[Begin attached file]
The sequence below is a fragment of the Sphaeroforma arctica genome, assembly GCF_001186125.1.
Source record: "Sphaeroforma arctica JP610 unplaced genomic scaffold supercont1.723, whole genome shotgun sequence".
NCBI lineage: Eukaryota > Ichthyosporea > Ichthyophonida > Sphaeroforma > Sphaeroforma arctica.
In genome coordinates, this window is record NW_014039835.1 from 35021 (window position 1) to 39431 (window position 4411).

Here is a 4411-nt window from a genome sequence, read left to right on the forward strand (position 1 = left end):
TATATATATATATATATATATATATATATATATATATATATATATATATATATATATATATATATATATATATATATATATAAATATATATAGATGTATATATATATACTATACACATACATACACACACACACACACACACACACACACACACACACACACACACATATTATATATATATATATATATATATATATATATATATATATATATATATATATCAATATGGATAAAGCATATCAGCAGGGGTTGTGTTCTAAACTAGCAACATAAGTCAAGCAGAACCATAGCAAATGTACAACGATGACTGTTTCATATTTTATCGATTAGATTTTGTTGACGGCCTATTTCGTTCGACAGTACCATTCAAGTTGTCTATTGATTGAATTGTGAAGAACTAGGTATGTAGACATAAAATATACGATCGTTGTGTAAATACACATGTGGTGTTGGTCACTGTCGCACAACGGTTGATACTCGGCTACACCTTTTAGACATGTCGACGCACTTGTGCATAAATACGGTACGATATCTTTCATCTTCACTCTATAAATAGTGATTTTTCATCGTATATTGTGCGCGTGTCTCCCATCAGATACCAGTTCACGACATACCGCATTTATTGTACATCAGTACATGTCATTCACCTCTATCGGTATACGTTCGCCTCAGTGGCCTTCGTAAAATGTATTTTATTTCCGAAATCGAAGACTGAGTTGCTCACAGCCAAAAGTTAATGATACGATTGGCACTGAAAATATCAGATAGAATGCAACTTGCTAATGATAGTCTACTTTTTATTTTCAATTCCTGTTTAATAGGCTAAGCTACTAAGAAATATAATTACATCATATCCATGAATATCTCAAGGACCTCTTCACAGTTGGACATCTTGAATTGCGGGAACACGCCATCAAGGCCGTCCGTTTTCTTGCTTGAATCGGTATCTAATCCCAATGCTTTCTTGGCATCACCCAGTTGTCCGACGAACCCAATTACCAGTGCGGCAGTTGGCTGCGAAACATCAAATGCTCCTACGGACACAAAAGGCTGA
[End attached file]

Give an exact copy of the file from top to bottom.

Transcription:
The sequence below is a fragment of the Sphaeroforma arctica genome, assembly GCF_001186125.1.
Source record: "Sphaeroforma arctica JP610 unplaced genomic scaffold supercont1.723, whole genome shotgun sequence".
NCBI lineage: Eukaryota > Ichthyosporea > Ichthyophonida > Sphaeroforma > Sphaeroforma arctica.
In genome coordinates, this window is record NW_014039835.1 from 35021 (window position 1) to 39431 (window position 4411).

Here is a 4411-nt window from a genome sequence, read left to right on the forward strand (position 1 = left end):
TATATATATATATATATATATATATATATATATATATATATATATATATATATATATATATATATATATATATATATATATAAATATATATAGATGTATATATATATACTATACACATACATACACACACACACACACACACACACACACACACACACACACACACATATTATATATATATATATATATATATATATATATATATATATATATATATATATCAATATGGATAAAGCATATCAGCAGGGGTTGTGTTCTAAACTAGCAACATAAGTCAAGCAGAACCATAGCAAATGTACAACGATGACTGTTTCATATTTTATCGATTAGATTTTGTTGACGGCCTATTTCGTTCGACAGTACCATTCAAGTTGTCTATTGATTGAATTGTGAAGAACTAGGTATGTAGACATAAAATATACGATCGTTGTGTAAATACACATGTGGTGTTGGTCACTGTCGCACAACGGTTGATACTCGGCTACACCTTTTAGACATGTCGACGCACTTGTGCATAAATACGGTACGATATCTTTCATCTTCACTCTATAAATAGTGATTTTTCATCGTATATTGTGCGCGTGTCTCCCATCAGATACCAGTTCACGACATACCGCATTTATTGTACATCAGTACATGTCATTCACCTCTATCGGTATACGTTCGCCTCAGTGGCCTTCGTAAAATGTATTTTATTTCCGAAATCGAAGACTGAGTTGCTCACAGCCAAAAGTTAATGATACGATTGGCACTGAAAATATCAGATAGAATGCAACTTGCTAATGATAGTCTACTTTTTATTTTCAATTCCTGTTTAATAGGCTAAGCTACTAAGAAATATAATTACATCATATCCATGAATATCTCAAGGACCTCTTCACAGTTGGACATCTTGAATTGCGGGAACACGCCATCAAGGCCGTCCGTTTTCTTGCTTGAATCGGTATCTAATCCCAATGCTTTCTTGGCATCACCCAGTTGTCCGACGAACCCAATTACCAGTGCGGCAGTTGGCTGCGAAACATCAAATGCTCCTACGGACACAAAAGGCTGA